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Health impacts

According to the World Health Organisation (WHO), the harmful use of alcohol results in 3.3 million deaths every year, representing 5.9% of all deaths, and it is a causal factor in more than 200 disease and injury conditions. Overall 5.1% of the global burden of disease and injury is attributable to alcohol, as measured in disability-adjusted life years (DALYs).

Alcohol consumption causes death and disability relatively early in life. In the age group 20 – 39 years approximately 25% of the total deaths are alcohol-attributable. There are gender differences in alcohol-related mortality, morbidity, as well as levels and patterns of alcohol consumption. The percentage of alcohol-attributable deaths among men amount to 7.6% of all global deaths compared to 4.0% of all deaths among women.

There is a causal relationship between harmful use of alcohol and a range of mental and behavioural disorders, other noncommunicable conditions such as cancer and heart disease, as well as injuries. There is also evidence to indicate causal relationships between harmful drinking and the incidence of infectious diseases such as tuberculosis as well as the course of HIV/AIDS.

The impact of alcohol consumption on chronic and acute health outcomes in populations is largely determined by two separate but related dimensions of drinking: 1) the total volume of alcohol consumed; and 2) the pattern of drinking. There is evidence that a nation's alcohol consumption directly impacts on the health of its citizens; for example, the European Comparative Alcohol Study has found that for all European Union (EU) countries, any rise or fall in alcohol consumption runs parallel to the harm caused by it.[1]

This especially applies to the UK, where deaths from liver cirrhosis (largely caused by alcohol) increased – as did consumption levels – between 1987 and 2001.[2] In 2011, Sir Harry Burns, then Scotland’s chief medical officer, noted that mortality from alcoholic liver disease in the country became the highest in Western Europe during that period.[3] Official alcohol mortality statistics show the number of deaths have reached its highest point this century so far, and the rate of deaths is are the highest level since 2008.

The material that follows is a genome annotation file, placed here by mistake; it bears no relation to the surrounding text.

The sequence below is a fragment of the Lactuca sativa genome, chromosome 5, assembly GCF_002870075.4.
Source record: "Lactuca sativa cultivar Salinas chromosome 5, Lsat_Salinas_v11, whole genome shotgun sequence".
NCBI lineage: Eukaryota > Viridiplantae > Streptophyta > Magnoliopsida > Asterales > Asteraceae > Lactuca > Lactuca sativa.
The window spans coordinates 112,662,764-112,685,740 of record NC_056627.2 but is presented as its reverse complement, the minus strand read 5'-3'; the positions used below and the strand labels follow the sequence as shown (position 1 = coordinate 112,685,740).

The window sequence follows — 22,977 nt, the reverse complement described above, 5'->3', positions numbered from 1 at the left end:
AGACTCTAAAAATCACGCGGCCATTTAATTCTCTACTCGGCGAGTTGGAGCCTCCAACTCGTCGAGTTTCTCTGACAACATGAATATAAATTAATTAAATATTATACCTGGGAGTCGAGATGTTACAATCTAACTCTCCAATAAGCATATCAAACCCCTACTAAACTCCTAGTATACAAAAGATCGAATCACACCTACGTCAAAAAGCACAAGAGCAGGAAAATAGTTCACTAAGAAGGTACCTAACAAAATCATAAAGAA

A variety of factors have been identified at the individual and the societal level, which affect the levels and patterns of alcohol consumption and the magnitude of alcohol-related problems in populations. Environmental factors include the affordability, availability and promotion of alcohol, economic development, culture and the comprehensiveness and levels of implementation and enforcement of alcohol policies.

You can click on each image below to read each factsheet, or the download button to have them all in a PDF (updated February 2020):

Based on The World Health Organisation ‘Alcohol’ webpage, except where stated (see below).

[1] Norstrom T & Skog O-J, 'Alcohol and mortality', Addiction (2001), 96, Supplement 1, S5–S18

[2] The Scottish Government, 'Health in Scotland 2007: Annual Report of the Chief Medical Officer' <>

[3] The Scottish Government, ‘Chief Medical Officer Annual Report 2011 – Transforming Scotland's Health’, p. 2 <>



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Physical and mental health effects

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How alcohol mortality and morbidity rates are calculated in the UK

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Accidents and injuries

Published 2019